NEW YORK (CNNMoney) -- U.S. stocks ended a weak month on a mixed note Wednesday, October 31st as the markets reopened following a two-day closure due to Hurricane Sandy.
The Dow Jones industrial average lost nearly 0.1%, while the S&P 500 ended flat. The Nasdaq lost 0.4%. For the month, the Dow fell 2.4%, the S&P 500 sank 1.9%, and the Nasdaq logged a 4.5% decline.
Many expected trading volume to spike Wednesday after Wall Street spent two unscheduled days in the dark. But the number of shares trading hands was held in check as many investors were still without power and transportation remained limited in New York City.
"There is some pent-up demand to trade after being closed for two days," said Art Hogan, managing director at Lazard Capital Markets. "But you have to balance that with the fact that many folks are still not able to get back to work."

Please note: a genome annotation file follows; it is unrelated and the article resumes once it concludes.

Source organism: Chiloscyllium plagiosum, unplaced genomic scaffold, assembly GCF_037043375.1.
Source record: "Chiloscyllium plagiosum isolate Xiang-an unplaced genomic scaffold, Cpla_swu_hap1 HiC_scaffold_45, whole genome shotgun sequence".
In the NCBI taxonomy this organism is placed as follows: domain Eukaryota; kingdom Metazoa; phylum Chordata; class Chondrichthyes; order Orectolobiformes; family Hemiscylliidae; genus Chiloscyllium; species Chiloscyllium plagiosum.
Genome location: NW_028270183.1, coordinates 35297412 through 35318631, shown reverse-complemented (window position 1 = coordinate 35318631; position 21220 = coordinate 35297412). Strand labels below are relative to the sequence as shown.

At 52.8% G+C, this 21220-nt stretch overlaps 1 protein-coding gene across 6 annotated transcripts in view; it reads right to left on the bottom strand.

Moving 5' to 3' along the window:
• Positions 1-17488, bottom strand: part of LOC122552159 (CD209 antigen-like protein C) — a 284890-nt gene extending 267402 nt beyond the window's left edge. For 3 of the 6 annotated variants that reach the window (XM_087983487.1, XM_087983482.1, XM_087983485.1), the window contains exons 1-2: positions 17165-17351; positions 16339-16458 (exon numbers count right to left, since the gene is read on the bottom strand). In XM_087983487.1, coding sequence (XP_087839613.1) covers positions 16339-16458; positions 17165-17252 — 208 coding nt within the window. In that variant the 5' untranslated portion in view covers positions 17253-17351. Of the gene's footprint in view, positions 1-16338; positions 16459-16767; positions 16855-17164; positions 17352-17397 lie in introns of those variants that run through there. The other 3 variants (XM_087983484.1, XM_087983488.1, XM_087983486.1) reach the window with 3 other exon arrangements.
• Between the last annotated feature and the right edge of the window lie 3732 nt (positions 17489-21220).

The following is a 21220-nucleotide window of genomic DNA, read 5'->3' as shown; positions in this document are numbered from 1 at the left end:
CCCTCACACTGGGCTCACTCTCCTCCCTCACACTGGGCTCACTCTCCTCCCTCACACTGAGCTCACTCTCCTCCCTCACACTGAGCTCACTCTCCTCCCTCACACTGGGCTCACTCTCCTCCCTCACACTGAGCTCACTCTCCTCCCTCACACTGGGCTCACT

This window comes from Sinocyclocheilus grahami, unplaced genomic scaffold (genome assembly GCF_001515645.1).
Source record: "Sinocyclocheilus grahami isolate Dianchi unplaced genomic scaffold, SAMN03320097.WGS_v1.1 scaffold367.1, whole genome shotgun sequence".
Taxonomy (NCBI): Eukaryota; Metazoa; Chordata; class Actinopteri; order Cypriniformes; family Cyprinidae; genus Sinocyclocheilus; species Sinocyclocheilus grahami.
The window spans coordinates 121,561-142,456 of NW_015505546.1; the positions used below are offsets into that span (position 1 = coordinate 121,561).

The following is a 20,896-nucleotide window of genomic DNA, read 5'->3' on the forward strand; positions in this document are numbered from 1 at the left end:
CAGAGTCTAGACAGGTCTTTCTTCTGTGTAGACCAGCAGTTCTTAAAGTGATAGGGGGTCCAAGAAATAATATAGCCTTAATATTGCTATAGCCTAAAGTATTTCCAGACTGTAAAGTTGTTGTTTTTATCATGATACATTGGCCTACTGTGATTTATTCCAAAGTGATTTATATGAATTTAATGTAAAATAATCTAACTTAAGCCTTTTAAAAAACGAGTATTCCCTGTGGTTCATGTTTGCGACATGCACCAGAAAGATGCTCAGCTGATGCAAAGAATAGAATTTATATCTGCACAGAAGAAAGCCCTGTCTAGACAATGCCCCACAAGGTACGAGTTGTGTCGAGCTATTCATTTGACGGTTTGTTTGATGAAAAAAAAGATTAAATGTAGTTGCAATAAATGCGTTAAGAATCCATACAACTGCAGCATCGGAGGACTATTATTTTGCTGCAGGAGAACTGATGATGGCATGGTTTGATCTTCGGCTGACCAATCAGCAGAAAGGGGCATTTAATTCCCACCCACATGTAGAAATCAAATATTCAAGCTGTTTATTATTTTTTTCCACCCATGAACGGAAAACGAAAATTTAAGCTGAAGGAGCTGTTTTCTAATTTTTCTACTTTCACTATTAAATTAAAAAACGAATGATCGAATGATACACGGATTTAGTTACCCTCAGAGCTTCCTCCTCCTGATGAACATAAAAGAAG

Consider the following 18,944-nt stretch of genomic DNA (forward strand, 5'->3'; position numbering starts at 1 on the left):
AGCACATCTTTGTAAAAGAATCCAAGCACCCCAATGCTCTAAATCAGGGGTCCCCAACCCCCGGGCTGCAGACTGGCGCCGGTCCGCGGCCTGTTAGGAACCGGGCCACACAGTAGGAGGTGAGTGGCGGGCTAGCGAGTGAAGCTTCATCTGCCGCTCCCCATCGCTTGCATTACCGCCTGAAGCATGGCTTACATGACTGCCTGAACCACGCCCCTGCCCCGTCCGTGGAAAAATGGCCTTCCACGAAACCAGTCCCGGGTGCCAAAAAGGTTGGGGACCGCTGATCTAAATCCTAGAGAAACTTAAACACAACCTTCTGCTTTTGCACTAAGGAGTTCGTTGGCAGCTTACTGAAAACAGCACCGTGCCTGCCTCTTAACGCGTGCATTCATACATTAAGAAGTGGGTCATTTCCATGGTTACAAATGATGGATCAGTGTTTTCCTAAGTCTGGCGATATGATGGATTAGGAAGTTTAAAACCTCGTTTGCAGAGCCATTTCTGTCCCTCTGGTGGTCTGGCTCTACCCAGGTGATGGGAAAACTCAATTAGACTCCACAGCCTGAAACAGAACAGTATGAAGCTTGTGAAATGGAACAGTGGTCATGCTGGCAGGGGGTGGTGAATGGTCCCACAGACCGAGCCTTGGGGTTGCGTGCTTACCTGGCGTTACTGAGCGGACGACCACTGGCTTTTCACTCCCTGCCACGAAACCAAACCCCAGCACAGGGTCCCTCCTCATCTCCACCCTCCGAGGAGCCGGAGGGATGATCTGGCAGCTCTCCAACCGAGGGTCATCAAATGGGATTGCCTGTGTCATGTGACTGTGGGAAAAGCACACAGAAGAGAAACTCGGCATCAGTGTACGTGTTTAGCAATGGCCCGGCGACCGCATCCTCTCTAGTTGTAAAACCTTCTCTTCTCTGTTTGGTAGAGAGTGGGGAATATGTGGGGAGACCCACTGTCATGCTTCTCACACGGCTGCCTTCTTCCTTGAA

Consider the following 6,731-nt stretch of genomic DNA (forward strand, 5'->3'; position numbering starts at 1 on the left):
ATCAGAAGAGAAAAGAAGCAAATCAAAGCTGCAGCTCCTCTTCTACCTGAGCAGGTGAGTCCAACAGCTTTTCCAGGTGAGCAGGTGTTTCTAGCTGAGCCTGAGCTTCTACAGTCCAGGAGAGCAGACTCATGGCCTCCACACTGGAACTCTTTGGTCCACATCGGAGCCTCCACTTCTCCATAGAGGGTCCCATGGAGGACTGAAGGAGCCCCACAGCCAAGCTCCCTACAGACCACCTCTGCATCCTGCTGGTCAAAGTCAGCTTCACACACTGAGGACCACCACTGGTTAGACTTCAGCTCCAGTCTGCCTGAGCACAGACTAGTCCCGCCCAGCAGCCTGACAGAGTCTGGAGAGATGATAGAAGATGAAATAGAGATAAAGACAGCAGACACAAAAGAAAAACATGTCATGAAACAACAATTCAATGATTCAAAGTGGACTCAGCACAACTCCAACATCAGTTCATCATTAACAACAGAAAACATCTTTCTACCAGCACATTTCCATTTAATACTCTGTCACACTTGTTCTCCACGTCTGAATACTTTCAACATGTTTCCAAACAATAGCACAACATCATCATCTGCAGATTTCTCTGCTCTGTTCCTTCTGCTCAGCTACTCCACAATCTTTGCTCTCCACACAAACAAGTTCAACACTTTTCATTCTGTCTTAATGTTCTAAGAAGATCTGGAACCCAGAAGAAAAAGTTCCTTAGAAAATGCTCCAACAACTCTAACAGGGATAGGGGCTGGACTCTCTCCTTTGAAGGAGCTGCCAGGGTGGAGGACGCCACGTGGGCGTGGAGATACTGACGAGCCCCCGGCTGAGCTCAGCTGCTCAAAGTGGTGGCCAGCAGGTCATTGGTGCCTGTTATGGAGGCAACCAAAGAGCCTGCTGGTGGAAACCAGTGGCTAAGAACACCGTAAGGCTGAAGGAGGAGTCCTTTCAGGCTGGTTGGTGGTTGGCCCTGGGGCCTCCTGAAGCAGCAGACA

The two-day trading halt was the longest weather-related closure of the NYSE since a massive blizzard struck New York in 1888. In a symbolic gesture, New York City mayor Michael Bloomberg rang the opening bell on Wednesday.
With the city's financial district without power, the stock exchange was running on gas-powered generators. The exchange was still working out some kinks, but it appeared to be functioning properly, said Lawrence Leibowitz, chief operating officer of the NYSE, in an interview with CNN.
"I think it's a symbol that makes everybody feel better -- that says we're back on our feet, we're open for business," Leibowitz said from the floor of the exchange.
Still, traders were reluctant to place big bets on the first day after such an unusual event. In addition, many investors are taking a cautious approach ahead of next week's presidential election and the economic threat posed by the looming fiscal cliff.
"A day like today, you just sit on your hands," said David Rovelli, managing director of U.S. equity trading at Canaccord Genuity.
Wednesday marks the end of the month and is the final day of the fiscal year for many institutional investors.
It's a day when many mutual fund managers will try to offset their capital gains with their losses to minimize distributions paid out to shareholders. However, some managers may have done their so-called "window dressing" last week in anticipation of the storm.